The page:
To better detect routes of transmission, approaches to contact investigation are evolving beyond the traditional model of tracing named contacts to social network analyses (SNAs), which augment this approach by also focusing on places of contact. By linking patients to one another as well as to places of social aggregation, SNAs can uncover transmission networks better than either ordinary contact investigation techniques or genotyping [21]. They have the potential to aid contact investigations even where patients are unwilling to name their contacts, to link individuals who themselves may not even have been aware of social connections, and to identify super-spreaders [11]. Nevertheless, the process of data collection and analysis is labour-intensive, and SNA has not yet been widely adopted in routine practice.


Over the past two decades, genotyping has been used to augment epidemiological investigations by matching isolates from patients with culture-confirmed tuberculosis. The available methods have evolved beyond early phage typing to focus on relatively stable, repetitive elements that can be used to fingerprint genomes [24]. The first such technique to be widely used was insertion sequence 6110-based restriction fragment length polymorphism. Although this was a useful adjunct to contact investigations, restriction fragment length polymorphism typing is technically laborious, cannot be used to distinguish isolates with low IS6110 copy numbers, and produces results that are difficult to compare across laboratories [25]. It has since been superseded by 15-locus and now 24-locus mycobacterial interspersed repetitive-unit–variable-number tandem-repeat (MIRU-VNTR) typing as the current standard. MIRU-VNTR typing, which is based on nucleic acid amplification of short repeats at designated loci within the genome, is less time-consuming, can be performed regardless of the number of repeats at each locus, and produces a digital profile that can be readily compared across laboratories [26].

With 24 different MIRU-VNTR loci being explored, the number of potential combinations is large, as demonstrated in a Belgian study that found 610 unique profiles among 802 consecutively sampled patients over a 3-year period [27]. Although usual practice would be only to investigate potential epidemiological links between patients whose isolates share identical MIRU-VNTR profiles (i.e. contain the same number of repeats across all loci), where an outbreak is suspected contact investigation may be extended to also include patients with isolates that differ at a single locus. Genotyping can thus be understood as a means of corroborating or refuting proposed transmission events between patients with epidemiological connections, and of linking further cases that might usefully be included in any contact investigation. As a link to a transmission network can be ruled out by genotyping with greater certainty than it can be ruled in [28, 29], public health teams must judge how intensively to search for a possible epidemiological link between MIRU-VNTR-matched patients in the knowledge that none might exist. Although scarce resources need to be used efficiently, ending an investigation prematurely risks further community transmission.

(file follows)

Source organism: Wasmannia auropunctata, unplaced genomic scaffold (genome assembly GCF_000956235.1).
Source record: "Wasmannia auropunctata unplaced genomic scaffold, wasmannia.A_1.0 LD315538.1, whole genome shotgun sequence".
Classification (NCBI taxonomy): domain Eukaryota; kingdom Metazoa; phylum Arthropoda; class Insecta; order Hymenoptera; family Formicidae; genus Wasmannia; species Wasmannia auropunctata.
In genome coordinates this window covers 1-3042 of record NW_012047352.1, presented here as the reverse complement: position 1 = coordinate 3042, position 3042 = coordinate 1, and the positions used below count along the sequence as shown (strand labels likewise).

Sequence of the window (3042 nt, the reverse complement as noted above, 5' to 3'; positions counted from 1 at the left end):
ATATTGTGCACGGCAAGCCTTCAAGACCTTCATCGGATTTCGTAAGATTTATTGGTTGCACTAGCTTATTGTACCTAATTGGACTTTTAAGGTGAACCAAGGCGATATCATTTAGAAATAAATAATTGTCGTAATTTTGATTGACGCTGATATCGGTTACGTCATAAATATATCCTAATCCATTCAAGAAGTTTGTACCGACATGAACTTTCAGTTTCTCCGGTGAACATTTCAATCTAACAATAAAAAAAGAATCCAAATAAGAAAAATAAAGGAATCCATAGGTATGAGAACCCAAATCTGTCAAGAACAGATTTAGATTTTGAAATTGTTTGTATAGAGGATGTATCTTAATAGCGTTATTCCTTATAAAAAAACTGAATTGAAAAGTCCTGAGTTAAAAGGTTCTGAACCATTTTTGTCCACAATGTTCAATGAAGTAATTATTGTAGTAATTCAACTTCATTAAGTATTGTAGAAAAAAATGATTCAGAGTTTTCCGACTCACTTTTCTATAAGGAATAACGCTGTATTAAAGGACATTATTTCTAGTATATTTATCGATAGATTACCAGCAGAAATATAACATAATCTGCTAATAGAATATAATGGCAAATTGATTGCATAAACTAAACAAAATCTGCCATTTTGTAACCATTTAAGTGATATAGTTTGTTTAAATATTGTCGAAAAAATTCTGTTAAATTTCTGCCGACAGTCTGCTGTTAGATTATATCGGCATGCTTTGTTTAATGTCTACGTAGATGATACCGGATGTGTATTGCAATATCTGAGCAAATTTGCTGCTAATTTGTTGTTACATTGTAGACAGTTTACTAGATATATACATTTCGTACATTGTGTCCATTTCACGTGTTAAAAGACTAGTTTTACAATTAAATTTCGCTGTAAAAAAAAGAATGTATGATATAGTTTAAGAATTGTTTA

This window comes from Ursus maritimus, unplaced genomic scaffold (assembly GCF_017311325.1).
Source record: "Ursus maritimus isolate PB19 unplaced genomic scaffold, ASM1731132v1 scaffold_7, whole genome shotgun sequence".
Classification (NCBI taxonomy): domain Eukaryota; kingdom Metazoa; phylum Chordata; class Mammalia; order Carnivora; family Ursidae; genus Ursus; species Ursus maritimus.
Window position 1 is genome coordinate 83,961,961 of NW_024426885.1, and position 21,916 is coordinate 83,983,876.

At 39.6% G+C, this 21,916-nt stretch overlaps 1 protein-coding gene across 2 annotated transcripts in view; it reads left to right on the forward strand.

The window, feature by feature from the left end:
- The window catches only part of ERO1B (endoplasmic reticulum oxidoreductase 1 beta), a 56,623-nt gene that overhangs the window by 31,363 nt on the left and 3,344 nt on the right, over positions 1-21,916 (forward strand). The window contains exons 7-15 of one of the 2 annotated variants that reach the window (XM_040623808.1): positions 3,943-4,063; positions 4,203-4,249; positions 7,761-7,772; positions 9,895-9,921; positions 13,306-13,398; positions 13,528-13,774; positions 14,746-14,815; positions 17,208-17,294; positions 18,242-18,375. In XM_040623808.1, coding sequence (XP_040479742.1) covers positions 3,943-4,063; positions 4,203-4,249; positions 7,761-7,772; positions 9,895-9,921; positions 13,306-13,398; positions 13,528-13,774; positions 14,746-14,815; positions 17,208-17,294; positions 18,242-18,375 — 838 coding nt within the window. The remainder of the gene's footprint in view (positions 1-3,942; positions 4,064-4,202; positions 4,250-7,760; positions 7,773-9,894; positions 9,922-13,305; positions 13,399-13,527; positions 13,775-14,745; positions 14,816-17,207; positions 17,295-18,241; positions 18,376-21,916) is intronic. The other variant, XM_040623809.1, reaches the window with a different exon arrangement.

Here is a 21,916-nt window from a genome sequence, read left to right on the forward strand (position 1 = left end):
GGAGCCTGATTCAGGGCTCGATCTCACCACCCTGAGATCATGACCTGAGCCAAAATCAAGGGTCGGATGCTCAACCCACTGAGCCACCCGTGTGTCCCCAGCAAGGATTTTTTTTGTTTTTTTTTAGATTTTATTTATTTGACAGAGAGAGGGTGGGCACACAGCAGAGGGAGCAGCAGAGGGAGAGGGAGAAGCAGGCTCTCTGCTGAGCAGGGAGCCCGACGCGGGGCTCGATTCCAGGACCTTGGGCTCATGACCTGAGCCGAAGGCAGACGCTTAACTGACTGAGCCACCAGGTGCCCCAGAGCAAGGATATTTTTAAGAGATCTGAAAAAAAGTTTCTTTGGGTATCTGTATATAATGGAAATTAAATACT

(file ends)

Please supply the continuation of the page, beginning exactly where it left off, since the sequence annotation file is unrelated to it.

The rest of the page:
A recent case study of patients from an African immigrant community resident in different UK cities but linked by MIRU-VNTR illustrates this problem [30]. Although much effort had been invested in trying to identify possible links between them, Fig. 2 illustrates how WGS analysis revealed that only a subset was related by transmission. The problem is compounded by data from this and other studies that have shown genotypes evolving within individuals and outbreaks [30-32]. Although such events appear to be rare, to accommodate them contact investigation would need to be routinely widened beyond exact MIRU-VNTR-matched patients, requiring significant additional resources for a comparatively low return in terms of positive contacts found.

Figure 2.

Whole genome sequencing results for a 24-locus mycobacterial interspersed repetitive-unit–variable-number tandem-repeat (MIRU-VNTR)-based cluster in the UK. A maximum-likelihood tree of whole genome-sequenced isolates from patients linked by identical 24-locus MIRU-VNTR profiles. Each node represents one or more patient isolates (labelled Pat1 to Pat23), together with the year of isolation. Where more than one isolate appears in a node, isolates are zero single-nucleotide polymorphisms (SNPs) apart. The genetic distance between adjacent nodes (including smaller black nodes) is one SNP. Dashed lines represent longer distances, labelled by the number of SNPs (not to scale). The arrow indicates the root. Nodes are colour-coded to indicate town of residence (the square panel shows geographical distances). Patients are grouped by coloured text according to known epidemiological links. Where no links are known, the text is white. Other than Pat23, all patients belong to a recent immigrant community. Walker et al. [30] argue that isolates are likely to be related by recent transmission if separated by five or fewer SNPs. According to this metric, the tree not only demonstrates previously unconfirmed transmission within and between towns, but also indicates that none of the six patients in town C are likely to have transmitted to each other. The image has been adapted form Walker et. al. [30] (Lancet Infectious Diseases).

WGS: Ongoing Challenges and Recent Developments